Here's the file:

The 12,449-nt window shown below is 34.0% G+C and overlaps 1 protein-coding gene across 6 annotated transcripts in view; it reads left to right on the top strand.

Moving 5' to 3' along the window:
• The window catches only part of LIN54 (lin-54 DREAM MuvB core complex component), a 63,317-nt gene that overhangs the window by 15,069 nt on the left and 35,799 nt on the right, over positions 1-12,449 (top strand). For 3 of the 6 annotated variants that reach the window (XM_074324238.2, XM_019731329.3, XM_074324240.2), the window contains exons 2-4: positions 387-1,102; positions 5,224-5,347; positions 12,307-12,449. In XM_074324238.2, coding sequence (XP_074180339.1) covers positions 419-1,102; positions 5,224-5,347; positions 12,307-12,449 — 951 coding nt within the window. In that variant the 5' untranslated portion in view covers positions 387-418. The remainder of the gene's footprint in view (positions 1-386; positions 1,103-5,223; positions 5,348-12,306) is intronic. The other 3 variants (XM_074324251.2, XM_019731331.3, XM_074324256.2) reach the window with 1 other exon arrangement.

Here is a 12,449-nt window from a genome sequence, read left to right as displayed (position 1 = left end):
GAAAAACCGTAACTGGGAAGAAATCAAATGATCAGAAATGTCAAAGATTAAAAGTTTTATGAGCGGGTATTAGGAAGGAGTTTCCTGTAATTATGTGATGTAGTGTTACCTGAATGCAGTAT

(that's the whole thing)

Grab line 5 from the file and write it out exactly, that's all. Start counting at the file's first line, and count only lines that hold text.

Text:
GAAAAACCGTAACTGGGAAGAAATCAAATGATCAGAAATGTCAAAGATTAAAAGTTTTATGAGCGGGTATTAGGAAGGAGTTTCCTGTAATTATGTGATGTAGTGTTACCTGAATGCAGTAT